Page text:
The partnership@updateID element can be used to determine whether locally cached partnership information has become stale. The partnership@updateID element value is increased by one whenever the partnership information is modified.

The following example shows a generalized “template” for the format of the A_ARG_TYPE_SyncData state variable, which defines a synchronization data structure.

<?xml version=“1.0”?> <ContentSync  xmlns=“urn:schemas-upnp-org:av:css-event”  xmlns:xsd=“http://www.w3.org/2001/XMLSchema”  xmlns:xsi=“http://www.w3.org/2001/XMLSchema-instance”  xsi:schemaLocation=“       urn:schemas-upnp-org:av:cds-event         http://www.upnp.org/schemas/cs/         css-v1-20070XXXX.xsd”>   <syncRelationship id=“synchronization relationship ID”     active=“flag indicates whether a relationship is enabled or        disabled”     systemUpdateID=“system update ID of the CDS at the     time of change”>     <title>title of this synchronization relationship</title>    <partnership id=“synchronization partnership ID”       active=“flag indicates whether a partnership is enabled or        disabled”       updateID=“uniquely assigned ID when a       partnership is updated”>      <partner id=“1”>        <deviceUDN>device UDN of the first        partner</deviceUDN>        <serviceID>ID of a service of the first        partner</serviceID>      </partner>      <partner id=“2”>        <deviceUDN>device UDN of the second        partner</deviceUDN>        <serviceID>ID of a service of the second        partner</serviceID>      </partner>      <policy>synchronization policy in a partnership      level</policy>     <pairgroup id=“synchronization pairgroup ID”       active=“flag indicates whether a pairgroup is enabled or        disabled”>      <policy>synchronization policy in a pairgroup      level</policy>     </pairgroup>    </partnership>   </syncRelationship> </ContentSync>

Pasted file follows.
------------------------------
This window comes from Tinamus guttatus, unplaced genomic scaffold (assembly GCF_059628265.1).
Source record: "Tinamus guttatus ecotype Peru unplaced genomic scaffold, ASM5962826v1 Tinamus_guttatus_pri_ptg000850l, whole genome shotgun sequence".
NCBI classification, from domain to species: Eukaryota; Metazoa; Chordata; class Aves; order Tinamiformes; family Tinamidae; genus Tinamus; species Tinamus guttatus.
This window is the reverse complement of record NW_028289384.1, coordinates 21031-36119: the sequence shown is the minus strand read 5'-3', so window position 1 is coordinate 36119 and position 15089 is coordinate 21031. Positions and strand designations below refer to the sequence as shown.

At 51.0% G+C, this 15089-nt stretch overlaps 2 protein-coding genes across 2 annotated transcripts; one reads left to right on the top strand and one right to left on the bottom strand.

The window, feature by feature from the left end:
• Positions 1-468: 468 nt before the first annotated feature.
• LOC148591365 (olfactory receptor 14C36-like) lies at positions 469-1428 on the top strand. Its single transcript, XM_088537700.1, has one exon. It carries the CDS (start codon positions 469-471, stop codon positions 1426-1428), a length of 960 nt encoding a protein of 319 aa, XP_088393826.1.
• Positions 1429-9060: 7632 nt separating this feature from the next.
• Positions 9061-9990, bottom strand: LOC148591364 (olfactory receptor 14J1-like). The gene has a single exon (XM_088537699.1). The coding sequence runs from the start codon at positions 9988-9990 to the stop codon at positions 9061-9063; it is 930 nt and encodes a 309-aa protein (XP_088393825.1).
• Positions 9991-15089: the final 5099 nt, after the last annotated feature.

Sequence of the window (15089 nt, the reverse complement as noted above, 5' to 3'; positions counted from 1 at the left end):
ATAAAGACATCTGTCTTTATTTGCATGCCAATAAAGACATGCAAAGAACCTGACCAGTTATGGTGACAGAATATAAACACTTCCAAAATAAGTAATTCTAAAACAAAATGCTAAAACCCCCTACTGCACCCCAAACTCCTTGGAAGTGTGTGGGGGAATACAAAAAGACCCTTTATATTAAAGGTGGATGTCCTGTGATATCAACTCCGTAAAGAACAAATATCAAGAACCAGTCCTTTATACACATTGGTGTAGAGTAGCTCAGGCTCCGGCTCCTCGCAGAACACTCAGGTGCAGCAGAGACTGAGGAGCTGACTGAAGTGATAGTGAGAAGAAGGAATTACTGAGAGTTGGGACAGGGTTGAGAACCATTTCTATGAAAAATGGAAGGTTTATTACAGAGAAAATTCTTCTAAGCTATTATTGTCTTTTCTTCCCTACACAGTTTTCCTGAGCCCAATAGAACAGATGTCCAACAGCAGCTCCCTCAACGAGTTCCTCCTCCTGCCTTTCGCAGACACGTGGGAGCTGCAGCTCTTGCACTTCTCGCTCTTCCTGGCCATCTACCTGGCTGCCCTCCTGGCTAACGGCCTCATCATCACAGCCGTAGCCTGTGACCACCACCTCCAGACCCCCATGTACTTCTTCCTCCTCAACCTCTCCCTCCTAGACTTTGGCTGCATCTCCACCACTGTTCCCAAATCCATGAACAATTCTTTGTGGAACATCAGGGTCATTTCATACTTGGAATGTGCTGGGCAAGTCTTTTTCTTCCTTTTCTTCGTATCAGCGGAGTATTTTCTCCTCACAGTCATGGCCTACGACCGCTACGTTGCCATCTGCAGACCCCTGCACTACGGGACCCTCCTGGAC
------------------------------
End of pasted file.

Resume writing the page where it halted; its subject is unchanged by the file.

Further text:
The A_ARG_TYPE_SyncPair state variable is introduced to provide type information for various arguments that contain a synchronization pair for a CDS object to be used in various actions.

The following illustrates a typical example of the A_ARG_TYPE_SyncPair state variable

<?xml version=“1.0” encoding=“UTF-8”?> <syncInfo updateID=“3”>  <pair   syncRelationshipID=“d8c9fa13-d79b-4a0c-999b-6ae2ff91a46d ”   partnershipID=“a0e4d0a7-3378-4f17-8af2-3f7de3345dc6”   pairgroupID=“ba8e57de-7f66-4102-ae4b-31b96c86f173”>   <remoteObjID>B1</remoteObjID>   <policy>    <syncType>replace</syncType>    <priorityPartnerID>1</priorityPartnerID>   </policy>   <status>MODIFIED</status>  </pair>  <pair   syncRelationshipID=“e884c276-c489-44f0-bcec-332450dab074”   partnershipID=“1ab3fef4-777e-496a-82ed-d2580cdafa75”   pairgroupID=“c1bc5bd7-0207-4226-beee-b528fe63a919”>    <remoteParentObjID>B2</remoteParentObjID>    <status>NEW</status>  </pair> </syncInfo>

The A_ARG_TYPE_SyncID state variable is introduced to provide type information for various action arguments that uniquely identify a synchronization relationship, or a partnership or a pairgroup.

The A_ARG_TYPE_ObjectID state variable is introduced to provide type information for various action arguments that uniquely identify a CDS object.

The A_ARG_TYPE_ChangeLog state variable is introduced to provide type information for the ChangeLog argument in the GetChangeLog( ) action.

A change log is a list of CDS objects represented by a DIDL-Lite XML document with the extension in this specification. The change log contains the CDS object which has been changed since the last synchronization operation. When the change log is returned as a response of the GetChangeLog( ) action, the change log contains only the changed CDS object which is bound to the specific synchronization relationship or partnership or pairgroup.

The A_ARG_TYPE_Index state variable is introduced to provide type information for an argument in various actions. Arguments specify an offset into an arbitrary list of objects (change log).